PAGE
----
Article by Dessy Pavlova, Lift
Toronto’s Green Market is a craft cannabis pop-up that showcases cannabis derivatives that local dispensaries no longer carry after the Project Claudia raids.
Lift spoke with two of the women behind this project about why it is important, and what kinds of challenges they face in operating the market.
Lisa Campbell is a longstanding activist and cannabis consultant at Mobile Revolutions, and Sarah Gillies, co-creator of Toronto’s High5 Girls, is also the owner of Mary Jane’s Touch, a topicals brand.
Why do you hold the events?
Lisa: We wanted to provide access to edibles and cannabalms for patients that can’t wait. We came up with the idea in the Women Grow Toronto chapter. Our first event was Mother’s Day 2016 and everyone brought their moms. Right now, there are a lot of small businesses starting that aren’t yet able to be a part of the ACMPR.
Sarah: I was sponsoring Women Grow events, and as an edible and topical producer, liked the idea of meeting customers and getting one-to-one feedback. When Project Claudia happened just after our second event, producers needed to find other outlets for patient access. There was no other society or association that focused on edibles, topicals or extracts access — nobody was representing the edible side of things. We felt it was needed.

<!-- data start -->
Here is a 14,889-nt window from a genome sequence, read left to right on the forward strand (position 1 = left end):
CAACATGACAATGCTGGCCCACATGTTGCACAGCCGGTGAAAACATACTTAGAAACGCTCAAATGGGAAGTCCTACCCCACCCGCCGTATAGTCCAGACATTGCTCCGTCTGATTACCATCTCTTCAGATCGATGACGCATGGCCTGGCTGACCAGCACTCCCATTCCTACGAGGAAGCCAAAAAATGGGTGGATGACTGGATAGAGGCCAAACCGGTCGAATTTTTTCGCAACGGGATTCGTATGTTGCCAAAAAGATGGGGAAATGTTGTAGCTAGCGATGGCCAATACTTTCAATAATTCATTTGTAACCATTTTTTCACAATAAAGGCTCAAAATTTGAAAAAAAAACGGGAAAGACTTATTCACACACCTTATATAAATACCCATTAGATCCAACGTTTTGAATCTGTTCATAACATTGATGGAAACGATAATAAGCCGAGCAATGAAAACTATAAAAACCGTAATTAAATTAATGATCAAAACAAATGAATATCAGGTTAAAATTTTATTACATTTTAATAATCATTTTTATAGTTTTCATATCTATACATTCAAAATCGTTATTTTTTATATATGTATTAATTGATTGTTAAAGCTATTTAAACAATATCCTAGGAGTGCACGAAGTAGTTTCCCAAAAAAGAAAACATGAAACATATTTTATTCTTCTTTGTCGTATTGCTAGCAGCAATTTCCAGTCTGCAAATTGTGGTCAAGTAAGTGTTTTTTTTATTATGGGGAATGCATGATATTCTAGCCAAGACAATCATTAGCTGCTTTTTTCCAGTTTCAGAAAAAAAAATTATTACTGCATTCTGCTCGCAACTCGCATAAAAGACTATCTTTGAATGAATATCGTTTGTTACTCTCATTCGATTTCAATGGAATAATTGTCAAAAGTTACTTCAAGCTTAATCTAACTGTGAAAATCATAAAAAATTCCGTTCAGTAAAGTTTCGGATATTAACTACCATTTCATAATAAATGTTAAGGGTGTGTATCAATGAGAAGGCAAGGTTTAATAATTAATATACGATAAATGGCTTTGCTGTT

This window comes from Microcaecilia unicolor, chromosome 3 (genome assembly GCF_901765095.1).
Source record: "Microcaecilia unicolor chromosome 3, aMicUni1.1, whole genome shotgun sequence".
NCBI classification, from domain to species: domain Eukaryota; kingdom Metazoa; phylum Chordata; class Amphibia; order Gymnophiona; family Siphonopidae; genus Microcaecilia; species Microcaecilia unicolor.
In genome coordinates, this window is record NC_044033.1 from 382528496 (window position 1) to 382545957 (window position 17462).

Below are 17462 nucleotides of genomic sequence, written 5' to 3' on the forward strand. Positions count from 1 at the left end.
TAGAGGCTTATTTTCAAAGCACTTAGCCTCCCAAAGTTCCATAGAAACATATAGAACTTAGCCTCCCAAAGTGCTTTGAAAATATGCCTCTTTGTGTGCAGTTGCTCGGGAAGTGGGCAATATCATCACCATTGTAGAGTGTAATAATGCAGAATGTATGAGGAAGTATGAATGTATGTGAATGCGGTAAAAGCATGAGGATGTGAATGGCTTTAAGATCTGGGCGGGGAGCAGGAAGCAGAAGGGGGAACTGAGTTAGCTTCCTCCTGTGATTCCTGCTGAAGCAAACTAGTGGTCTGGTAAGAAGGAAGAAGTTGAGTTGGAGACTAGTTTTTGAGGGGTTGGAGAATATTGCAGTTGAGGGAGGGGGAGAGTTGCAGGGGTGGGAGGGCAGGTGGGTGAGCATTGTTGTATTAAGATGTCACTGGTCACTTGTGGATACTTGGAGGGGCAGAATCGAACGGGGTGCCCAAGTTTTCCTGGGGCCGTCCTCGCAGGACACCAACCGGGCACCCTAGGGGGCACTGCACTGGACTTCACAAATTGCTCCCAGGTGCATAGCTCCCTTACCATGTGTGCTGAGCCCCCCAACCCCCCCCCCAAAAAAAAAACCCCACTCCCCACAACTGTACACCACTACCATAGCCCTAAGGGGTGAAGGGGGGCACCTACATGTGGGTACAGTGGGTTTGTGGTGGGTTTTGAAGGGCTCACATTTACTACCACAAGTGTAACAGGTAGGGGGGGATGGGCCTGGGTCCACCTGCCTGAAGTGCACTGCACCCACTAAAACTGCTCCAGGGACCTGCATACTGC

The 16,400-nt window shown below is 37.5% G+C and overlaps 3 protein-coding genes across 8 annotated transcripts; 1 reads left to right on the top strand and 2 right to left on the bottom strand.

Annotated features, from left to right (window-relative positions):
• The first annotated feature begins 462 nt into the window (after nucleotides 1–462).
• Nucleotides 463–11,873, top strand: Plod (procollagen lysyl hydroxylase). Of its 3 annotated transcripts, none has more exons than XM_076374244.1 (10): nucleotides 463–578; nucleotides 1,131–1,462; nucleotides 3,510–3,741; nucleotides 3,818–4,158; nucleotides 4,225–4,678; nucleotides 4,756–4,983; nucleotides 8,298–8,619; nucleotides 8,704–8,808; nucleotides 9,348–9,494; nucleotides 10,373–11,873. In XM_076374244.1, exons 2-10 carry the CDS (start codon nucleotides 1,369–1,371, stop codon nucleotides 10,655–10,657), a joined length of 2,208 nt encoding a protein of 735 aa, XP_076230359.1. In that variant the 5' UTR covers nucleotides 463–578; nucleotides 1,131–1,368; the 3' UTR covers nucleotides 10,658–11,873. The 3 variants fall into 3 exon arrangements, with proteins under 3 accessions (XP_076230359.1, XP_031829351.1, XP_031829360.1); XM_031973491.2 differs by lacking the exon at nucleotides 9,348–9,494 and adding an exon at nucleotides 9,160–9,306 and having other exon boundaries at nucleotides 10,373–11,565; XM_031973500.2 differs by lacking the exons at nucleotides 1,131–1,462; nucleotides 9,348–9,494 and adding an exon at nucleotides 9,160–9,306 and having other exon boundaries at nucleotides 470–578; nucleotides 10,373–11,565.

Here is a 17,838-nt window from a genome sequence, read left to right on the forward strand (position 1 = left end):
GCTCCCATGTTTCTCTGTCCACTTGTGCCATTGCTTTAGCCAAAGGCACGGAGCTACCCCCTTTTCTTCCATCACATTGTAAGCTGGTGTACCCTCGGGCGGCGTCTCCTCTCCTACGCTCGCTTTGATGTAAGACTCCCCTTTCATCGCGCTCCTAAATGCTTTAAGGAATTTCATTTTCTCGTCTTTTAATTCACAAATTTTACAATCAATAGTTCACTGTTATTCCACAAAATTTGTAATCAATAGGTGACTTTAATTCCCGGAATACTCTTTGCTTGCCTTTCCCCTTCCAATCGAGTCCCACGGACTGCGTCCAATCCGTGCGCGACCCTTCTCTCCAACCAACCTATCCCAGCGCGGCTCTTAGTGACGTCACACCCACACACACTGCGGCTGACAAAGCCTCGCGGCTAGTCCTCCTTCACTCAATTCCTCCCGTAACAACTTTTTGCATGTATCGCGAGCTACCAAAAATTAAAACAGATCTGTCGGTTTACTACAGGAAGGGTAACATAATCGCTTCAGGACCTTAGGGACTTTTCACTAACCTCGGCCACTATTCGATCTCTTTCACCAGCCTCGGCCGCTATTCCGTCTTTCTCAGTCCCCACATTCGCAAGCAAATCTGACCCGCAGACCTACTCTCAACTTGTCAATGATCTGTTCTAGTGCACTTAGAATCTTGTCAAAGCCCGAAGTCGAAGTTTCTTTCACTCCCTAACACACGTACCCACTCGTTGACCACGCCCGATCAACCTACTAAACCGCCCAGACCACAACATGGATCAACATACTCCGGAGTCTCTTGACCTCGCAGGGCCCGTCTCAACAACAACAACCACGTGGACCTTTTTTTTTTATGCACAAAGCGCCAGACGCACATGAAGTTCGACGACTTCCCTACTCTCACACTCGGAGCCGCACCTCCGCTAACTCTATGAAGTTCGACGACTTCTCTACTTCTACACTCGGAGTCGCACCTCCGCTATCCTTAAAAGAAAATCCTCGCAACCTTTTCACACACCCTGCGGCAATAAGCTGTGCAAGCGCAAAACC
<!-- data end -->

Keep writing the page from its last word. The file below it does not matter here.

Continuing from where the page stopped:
What do you think the legal market is lacking?
Lisa: Access to cannabis in all its forms. With bud and oil, the oil is diluted and overpriced in dispensaries, while Licensed Producers are running out of stock. Patients can’t have their needs helped by Licensed Producers, so through the Green Market we’re creating access to this alternative network inspired by cannabis clubs in Europe where people can safely access and socialize. At the Green Market, we thought the police would come, but we aren’t hurting anybody. Not everyone selling cannabis is selling craft cannabis, but the Toronto Police can tell the difference. We’re not organized crime, we’re organized community.